The average American citizen is confounded with various and wide discrepancies in coronavirus reporting and regs. The White House and its advisors say one thing one day and another the next. Now granted, data changes. But not to this degree and not with this frequency. The media and Congress are worse, lauding any person or theory that will fit their “Trump screwed up” narrative. 

The states and the county health departments aren’t much better. With reports of numerous false positives out of several state testing sites and with states such as South Dakota passing low key virus regs and not showing massive public heath issues, it is no wonder most in the public are tired of the noise and suspicious of official numbers. While, of course, the gullible and the easily led swallow every federal and state reg or Chicken Little forecast, no matter how absurdly apocalyptic. There seems to be neither rhyme nor reason to the process. But there is, and it comes down to the primary thing that matters to the public health bureaucrats, and other bureaucrats, who are running this show. And that is funding.

Funding is what everything in government is about. If you think the divide is primarily ideological, think again. Most people in DC use ideology to a convenient end. If AOC or Nancy Pelosi had grown up in a GOP area and saw that party as a means to power they would make Ted Cruz look like a flaming socialist. And what does funding have to do with power? Without it, you can’t do jack. As NASA used to say, “No bucks. No Buck Rogers.”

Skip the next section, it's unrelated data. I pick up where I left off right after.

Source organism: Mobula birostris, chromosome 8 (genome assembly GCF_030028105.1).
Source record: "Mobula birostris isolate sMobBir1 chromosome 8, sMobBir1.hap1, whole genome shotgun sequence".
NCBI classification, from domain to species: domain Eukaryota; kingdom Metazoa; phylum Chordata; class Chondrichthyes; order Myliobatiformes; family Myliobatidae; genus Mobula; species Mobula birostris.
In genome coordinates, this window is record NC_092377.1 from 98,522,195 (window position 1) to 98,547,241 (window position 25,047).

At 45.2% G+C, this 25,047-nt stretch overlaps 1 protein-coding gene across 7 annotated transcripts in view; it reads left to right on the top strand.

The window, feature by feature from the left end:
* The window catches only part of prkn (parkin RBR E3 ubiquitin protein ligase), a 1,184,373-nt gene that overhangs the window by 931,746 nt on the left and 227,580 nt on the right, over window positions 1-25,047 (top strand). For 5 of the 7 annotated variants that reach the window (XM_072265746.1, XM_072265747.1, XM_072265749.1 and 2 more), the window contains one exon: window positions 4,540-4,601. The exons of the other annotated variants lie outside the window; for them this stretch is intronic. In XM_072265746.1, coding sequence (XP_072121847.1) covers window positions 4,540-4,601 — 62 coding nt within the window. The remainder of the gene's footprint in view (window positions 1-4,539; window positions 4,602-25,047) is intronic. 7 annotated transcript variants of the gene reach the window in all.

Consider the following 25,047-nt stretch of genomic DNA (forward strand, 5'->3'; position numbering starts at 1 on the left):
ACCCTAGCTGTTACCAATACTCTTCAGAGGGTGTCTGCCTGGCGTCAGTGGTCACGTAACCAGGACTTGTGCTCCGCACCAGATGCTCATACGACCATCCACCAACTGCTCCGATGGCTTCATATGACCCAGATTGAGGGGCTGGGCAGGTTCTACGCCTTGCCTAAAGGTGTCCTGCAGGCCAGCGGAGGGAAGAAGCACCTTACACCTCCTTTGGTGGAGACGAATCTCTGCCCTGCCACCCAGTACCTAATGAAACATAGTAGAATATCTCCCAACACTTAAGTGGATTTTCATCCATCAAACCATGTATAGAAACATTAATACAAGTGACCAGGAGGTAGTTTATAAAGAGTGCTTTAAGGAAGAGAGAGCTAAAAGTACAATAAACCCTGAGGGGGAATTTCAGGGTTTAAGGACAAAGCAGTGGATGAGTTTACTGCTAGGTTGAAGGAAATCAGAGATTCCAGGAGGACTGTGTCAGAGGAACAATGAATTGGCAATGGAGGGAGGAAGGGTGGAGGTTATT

Now what if the CDC, or the White House, or your state and county health departments admitted that they have no idea what the real numbers are and, if you factor out the coasts, the elderly and those with pre-existing conditions (i.e.- most of America), that both the virus infection and mortality numbers were significantly lower; What do you think would be the reaction?

Well, the White House would lose the reelection campaign and the Trump team would have their hands taken off the federal ATM machine. But the agencies and the departments at every level of government who executed this dog’s breakfast of an operation would be restaffed, if not completely gutted, and they’d lose so much funding in the next fiscal year as to be considered irrelevant.

Sure, they’d survive. But big funding, and thus congressional cachet, is the DC lifeblood. It’s what separates the wonk from the Establishment honcho, the Nats season ticket holder from the Kennedy Center patron, the seat at a bar on U Street from a reserved seat at Charlie Palmer’s. And very few people in DC, or at most levels of government, are going to give up their stone cold lifer perks to fix the data so it makes sense. After all, who is going to hold them accountable?

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The press? Uh, no. The public? Frustrated but, as designed, too confused to point fingers towards the proper targets. Thus we will muddle on with no idea how we got here and little idea where we are going. Fun, huh?